The films setting is, at least, something new. (Rafiki is the first Kenyan film to debut at Cannes.) Samantha Mugatsia plays Kena, a teenage girl living in a housing estate neighborhood in Nairobi. Kahiu opens her film with a bright blare of song and sight, zeroing in on quotidian details—street food cooking, knives being sharpened, colorful posters papered over walls—and introducing us to Kena as she skateboards with a calm coolness. Mugatsia is instantly magnetic, natural, and affable as she banters with pals and gazes furtively at a pretty girl across the way.
That girl is Ziki, played by Sheila Munyiva. Clad in neon with a tumble of bouncy, yarn-wrapped box braids, Ziki is an expressive counterbalance to Kenas more reserved, butcher presentation. These opposites are drawn toward one another, their guarded flirtation beginning, as it often does, with notes of antagonism. Much of their initial conflict is predicated on the pesky fact that their fathers are rival local politicians, vying against one another in an upcoming election. Which may make the girls attraction to one another that much more tantalizing. In this way, Rafiki sets us up for a Juliet-and-Juliet story, a tale of young lovers torn apart by warring, unsympathetic families.
For the bulk of the film, though, Kahiu takes a gentler tack. As we watch Kena and Ziki fall in love, the film rambles and swirls, following the girls as they dance and kiss and fantasize about the future. Kahiu has said in interviews that as a filmmaker and producer, she wants to infuse cinematic depictions of Africa with some fun and whimsy, which Rafiki certainly does in its most blissful stretches. For much of the film, we simply watch two kids reveling in the first blushes of love, giddy and playful and blind to the world around them.
But, of course, the outside world must insist its way in at some point. When the community catches wind of Kena and Zikis romance, its judgment is swift and harsh. Though no doubt depicting some of the social realities of Kenya, the film starts to feel programmatic as it settles into a hard plot, hitting the same beats as many other movies about queer love in a time of bigotry. I wish that in addressing this necessary aspect of being gay in Kenya, and in many other countries around the world, Kahiu was still able to maintain the first half of the films loose, spellbinding energy. But as it goes, the film grows more rigid and dutiful. It closes on a sweet note of possibility that recaptures some of that early swoon, but it has to plod through a lot of obliging plot developments to get there.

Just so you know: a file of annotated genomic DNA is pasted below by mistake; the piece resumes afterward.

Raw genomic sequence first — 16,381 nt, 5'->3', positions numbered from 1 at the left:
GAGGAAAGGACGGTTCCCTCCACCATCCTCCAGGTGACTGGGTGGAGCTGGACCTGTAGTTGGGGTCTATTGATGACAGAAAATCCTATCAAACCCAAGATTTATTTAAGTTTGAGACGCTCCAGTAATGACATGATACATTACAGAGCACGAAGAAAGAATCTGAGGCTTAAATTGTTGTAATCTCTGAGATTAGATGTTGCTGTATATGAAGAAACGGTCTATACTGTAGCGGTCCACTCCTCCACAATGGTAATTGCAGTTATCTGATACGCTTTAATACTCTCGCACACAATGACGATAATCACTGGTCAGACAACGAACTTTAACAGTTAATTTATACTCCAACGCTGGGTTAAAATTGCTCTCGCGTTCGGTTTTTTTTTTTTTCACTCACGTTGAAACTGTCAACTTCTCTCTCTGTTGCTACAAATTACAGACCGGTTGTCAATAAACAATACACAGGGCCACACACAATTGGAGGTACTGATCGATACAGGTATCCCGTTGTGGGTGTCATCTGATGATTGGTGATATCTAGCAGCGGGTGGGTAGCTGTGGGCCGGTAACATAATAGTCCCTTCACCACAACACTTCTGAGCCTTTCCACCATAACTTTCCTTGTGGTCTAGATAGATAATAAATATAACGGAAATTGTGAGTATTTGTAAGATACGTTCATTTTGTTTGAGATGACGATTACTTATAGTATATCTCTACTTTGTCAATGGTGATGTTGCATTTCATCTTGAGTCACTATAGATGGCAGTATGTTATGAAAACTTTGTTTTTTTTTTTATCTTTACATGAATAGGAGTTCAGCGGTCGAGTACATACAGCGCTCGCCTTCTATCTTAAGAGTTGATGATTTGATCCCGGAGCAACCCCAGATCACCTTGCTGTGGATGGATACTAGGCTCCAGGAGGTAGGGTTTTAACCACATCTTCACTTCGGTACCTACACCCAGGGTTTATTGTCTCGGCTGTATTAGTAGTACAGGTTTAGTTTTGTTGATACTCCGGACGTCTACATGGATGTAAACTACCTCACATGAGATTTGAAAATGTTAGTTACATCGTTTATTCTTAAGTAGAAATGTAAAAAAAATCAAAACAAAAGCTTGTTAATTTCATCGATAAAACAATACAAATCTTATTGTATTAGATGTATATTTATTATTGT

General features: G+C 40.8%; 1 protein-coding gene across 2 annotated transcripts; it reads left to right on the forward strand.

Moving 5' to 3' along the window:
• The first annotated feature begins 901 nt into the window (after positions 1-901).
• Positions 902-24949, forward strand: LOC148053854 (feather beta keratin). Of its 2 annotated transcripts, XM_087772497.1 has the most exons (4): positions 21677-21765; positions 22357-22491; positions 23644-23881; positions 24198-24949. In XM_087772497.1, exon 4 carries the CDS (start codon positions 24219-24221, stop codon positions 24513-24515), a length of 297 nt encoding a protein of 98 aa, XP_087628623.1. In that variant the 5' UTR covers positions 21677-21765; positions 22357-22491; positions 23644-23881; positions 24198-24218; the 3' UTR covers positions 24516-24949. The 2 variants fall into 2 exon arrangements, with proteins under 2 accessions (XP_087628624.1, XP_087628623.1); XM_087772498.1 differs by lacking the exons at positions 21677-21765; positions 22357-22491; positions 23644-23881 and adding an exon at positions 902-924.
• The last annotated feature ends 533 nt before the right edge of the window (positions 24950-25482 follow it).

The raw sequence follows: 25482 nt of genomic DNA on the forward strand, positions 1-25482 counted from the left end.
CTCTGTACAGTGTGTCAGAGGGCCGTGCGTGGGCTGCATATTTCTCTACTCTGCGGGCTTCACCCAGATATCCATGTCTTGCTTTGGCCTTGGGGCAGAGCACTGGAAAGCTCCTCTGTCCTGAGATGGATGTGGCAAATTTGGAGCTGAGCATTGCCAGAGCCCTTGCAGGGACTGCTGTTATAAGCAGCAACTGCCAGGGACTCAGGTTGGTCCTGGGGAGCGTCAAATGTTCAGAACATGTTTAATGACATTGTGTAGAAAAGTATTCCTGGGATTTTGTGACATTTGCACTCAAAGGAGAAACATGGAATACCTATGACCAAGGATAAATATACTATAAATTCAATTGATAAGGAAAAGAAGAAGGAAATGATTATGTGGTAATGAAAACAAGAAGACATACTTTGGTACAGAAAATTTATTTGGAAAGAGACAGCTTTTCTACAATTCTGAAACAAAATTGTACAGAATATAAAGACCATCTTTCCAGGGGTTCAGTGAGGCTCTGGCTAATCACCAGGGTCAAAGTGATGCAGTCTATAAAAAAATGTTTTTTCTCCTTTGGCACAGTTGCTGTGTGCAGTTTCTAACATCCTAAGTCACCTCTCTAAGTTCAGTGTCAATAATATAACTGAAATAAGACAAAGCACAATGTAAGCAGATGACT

Still, Mugatsia and Munyiva are spirited and engaging throughout. Both are first-time actresses, and have the lively eagerness of novices hungry for more. Mugatsia is measured and thoughtful, giving Kena—whos a top student on her way to nursing school—winningly relatable shadings of curiosity and shyness. Nervous but determined to explore is a quality possessed of many young people figuring out their sexual identity, an endearing intrepidness that Mugatsia renders perfectly. Munyiva is more buoyant and expansive than Mugatsia, and her character could be said to verge perilously close to a term once used to describe a character in Garden State that I dont want to use anymore. But! Munyiva successfully teases out Zikis nuances to create a convincing person, sometimes coy and flippant but ever soulful.
As others have pointed out, that Rafiki has been banned in Kenya is a testament to the necessity of its existence. If the film is uneven—with such an exuberant beginning and disappointingly rote climax—that may simply be because Kahiu wanted to communicate as many truths of her home country as she could. If justice has its way, Kenya will lift its ban on the film, and any future stories these three women want to tell. Im eager to see whatever those films might be.
Get Vanity Fairs HWD NewsletterSign up for essential industry and award news from Hollywood.Full ScreenPhotos:Cannes Film Festival 2018: The Must-See LooksRichard LawsonRichard Lawson is a columnist for Vanity Fair's Hollywood, reviewing film and television and covering entertainment news and gossip. He lives in New York City.